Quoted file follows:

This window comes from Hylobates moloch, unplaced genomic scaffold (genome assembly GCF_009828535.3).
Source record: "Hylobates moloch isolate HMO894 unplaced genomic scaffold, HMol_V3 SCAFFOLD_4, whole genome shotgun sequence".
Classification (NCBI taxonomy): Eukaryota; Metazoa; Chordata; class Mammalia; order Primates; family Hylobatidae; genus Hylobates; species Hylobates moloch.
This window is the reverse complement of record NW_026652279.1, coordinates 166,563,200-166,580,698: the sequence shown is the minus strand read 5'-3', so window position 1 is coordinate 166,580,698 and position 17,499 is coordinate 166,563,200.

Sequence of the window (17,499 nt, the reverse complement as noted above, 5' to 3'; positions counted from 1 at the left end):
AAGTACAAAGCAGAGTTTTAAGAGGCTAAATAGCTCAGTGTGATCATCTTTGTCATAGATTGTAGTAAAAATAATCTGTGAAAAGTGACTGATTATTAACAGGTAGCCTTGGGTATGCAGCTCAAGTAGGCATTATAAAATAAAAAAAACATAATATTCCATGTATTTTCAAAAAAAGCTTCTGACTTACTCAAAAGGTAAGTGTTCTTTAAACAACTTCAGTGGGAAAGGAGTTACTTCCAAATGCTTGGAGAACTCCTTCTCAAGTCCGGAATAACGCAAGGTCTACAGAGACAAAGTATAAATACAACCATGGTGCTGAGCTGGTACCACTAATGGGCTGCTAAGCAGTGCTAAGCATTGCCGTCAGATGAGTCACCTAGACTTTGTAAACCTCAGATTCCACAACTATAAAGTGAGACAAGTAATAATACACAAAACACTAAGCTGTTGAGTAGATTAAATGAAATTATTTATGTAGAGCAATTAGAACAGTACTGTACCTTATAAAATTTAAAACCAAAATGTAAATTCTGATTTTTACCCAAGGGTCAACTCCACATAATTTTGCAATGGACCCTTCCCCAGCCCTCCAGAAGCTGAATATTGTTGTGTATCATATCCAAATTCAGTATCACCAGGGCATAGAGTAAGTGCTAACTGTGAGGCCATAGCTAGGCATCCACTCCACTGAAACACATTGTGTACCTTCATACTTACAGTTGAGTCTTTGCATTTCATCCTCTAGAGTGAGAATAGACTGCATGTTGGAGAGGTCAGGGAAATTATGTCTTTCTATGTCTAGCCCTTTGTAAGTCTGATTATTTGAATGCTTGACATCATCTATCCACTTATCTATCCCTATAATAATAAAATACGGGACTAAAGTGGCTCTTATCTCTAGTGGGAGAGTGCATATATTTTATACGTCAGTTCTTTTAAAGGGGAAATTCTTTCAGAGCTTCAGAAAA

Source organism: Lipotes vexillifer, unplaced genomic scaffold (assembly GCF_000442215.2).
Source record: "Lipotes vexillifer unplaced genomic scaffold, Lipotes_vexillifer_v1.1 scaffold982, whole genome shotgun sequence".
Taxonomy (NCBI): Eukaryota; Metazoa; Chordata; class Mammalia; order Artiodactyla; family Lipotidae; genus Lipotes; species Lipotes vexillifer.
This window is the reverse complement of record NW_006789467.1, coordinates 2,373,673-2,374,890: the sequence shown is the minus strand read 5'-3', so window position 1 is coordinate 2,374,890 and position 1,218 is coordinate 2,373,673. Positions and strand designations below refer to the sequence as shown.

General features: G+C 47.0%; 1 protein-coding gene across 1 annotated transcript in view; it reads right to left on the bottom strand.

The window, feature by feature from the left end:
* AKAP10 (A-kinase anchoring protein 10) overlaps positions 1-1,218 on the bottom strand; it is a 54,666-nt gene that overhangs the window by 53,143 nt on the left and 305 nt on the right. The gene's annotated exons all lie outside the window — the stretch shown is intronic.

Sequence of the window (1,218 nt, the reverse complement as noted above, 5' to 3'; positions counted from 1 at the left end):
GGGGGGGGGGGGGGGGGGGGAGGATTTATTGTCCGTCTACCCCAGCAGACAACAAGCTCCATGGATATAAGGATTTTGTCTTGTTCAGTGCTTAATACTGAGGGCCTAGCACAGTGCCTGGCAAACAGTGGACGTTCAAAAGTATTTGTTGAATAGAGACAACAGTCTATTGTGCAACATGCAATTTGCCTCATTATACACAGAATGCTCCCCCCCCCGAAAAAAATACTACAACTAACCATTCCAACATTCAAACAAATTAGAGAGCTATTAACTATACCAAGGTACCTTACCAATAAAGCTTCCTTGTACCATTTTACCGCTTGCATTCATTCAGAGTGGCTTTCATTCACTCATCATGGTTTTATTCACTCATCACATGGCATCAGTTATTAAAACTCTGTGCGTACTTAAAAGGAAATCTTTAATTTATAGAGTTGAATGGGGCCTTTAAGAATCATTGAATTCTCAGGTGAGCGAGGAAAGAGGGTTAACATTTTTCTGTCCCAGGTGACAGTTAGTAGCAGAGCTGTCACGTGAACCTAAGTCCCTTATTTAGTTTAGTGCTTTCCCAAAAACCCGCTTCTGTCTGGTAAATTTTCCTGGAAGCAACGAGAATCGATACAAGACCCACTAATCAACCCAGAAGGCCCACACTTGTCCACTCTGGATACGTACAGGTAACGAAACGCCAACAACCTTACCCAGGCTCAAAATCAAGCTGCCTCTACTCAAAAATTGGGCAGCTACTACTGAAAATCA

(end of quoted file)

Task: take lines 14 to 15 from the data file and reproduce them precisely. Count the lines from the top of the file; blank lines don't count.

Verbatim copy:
Sequence of the window (1,218 nt, the reverse complement as noted above, 5' to 3'; positions counted from 1 at the left end):
GGGGGGGGGGGGGGGGGGGGAGGATTTATTGTCCGTCTACCCCAGCAGACAACAAGCTCCATGGATATAAGGATTTTGTCTTGTTCAGTGCTTAATACTGAGGGCCTAGCACAGTGCCTGGCAAACAGTGGACGTTCAAAAGTATTTGTTGAATAGAGACAACAGTCTATTGTGCAACATGCAATTTGCCTCATTATACACAGAATGCTCCCCCCCCCGAAAAAAATACTACAACTAACCATTCCAACATTCAAACAAATTAGAGAGCTATTAACTATACCAAGGTACCTTACCAATAAAGCTTCCTTGTACCATTTTACCGCTTGCATTCATTCAGAGTGGCTTTCATTCACTCATCATGGTTTTATTCACTCATCACATGGCATCAGTTATTAAAACTCTGTGCGTACTTAAAAGGAAATCTTTAATTTATAGAGTTGAATGGGGCCTTTAAGAATCATTGAATTCTCAGGTGAGCGAGGAAAGAGGGTTAACATTTTTCTGTCCCAGGTGACAGTTAGTAGCAGAGCTGTCACGTGAACCTAAGTCCCTTATTTAGTTTAGTGCTTTCCCAAAAACCCGCTTCTGTCTGGTAAATTTTCCTGGAAGCAACGAGAATCGATACAAGACCCACTAATCAACCCAGAAGGCCCACACTTGTCCACTCTGGATACGTACAGGTAACGAAACGCCAACAACCTTACCCAGGCTCAAAATCAAGCTGCCTCTACTCAAAAATTGGGCAGCTACTACTGAAAATCA